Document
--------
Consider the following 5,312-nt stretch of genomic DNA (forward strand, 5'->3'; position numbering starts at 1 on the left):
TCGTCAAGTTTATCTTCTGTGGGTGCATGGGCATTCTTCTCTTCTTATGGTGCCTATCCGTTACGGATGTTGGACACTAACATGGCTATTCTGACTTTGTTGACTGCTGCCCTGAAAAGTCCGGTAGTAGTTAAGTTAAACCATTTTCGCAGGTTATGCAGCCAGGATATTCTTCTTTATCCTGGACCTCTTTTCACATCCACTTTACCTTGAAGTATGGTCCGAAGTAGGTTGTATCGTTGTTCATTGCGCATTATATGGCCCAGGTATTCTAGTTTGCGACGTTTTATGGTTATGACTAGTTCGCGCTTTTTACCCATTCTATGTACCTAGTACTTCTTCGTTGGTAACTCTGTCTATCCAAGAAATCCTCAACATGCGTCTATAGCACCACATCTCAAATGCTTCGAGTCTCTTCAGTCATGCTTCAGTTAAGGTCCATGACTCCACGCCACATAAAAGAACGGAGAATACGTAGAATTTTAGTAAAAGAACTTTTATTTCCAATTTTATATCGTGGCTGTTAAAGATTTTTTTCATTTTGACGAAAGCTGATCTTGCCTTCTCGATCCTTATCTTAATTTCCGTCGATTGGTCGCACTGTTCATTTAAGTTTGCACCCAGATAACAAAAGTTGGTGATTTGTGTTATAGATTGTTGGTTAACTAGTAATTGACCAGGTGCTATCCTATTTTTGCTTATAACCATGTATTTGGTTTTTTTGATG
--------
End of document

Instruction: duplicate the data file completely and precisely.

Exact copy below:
Consider the following 5,312-nt stretch of genomic DNA (forward strand, 5'->3'; position numbering starts at 1 on the left):
TCGTCAAGTTTATCTTCTGTGGGTGCATGGGCATTCTTCTCTTCTTATGGTGCCTATCCGTTACGGATGTTGGACACTAACATGGCTATTCTGACTTTGTTGACTGCTGCCCTGAAAAGTCCGGTAGTAGTTAAGTTAAACCATTTTCGCAGGTTATGCAGCCAGGATATTCTTCTTTATCCTGGACCTCTTTTCACATCCACTTTACCTTGAAGTATGGTCCGAAGTAGGTTGTATCGTTGTTCATTGCGCATTATATGGCCCAGGTATTCTAGTTTGCGACGTTTTATGGTTATGACTAGTTCGCGCTTTTTACCCATTCTATGTACCTAGTACTTCTTCGTTGGTAACTCTGTCTATCCAAGAAATCCTCAACATGCGTCTATAGCACCACATCTCAAATGCTTCGAGTCTCTTCAGTCATGCTTCAGTTAAGGTCCATGACTCCACGCCACATAAAAGAACGGAGAATACGTAGAATTTTAGTAAAAGAACTTTTATTTCCAATTTTATATCGTGGCTGTTAAAGATTTTTTTCATTTTGACGAAAGCTGATCTTGCCTTCTCGATCCTTATCTTAATTTCCGTCGATTGGTCGCACTGTTCATTTAAGTTTGCACCCAGATAACAAAAGTTGGTGATTTGTGTTATAGATTGTTGGTTAACTAGTAATTGACCAGGTGCTATCCTATTTTTGCTTATAACCATGTATTTGGTTTTTTTGATG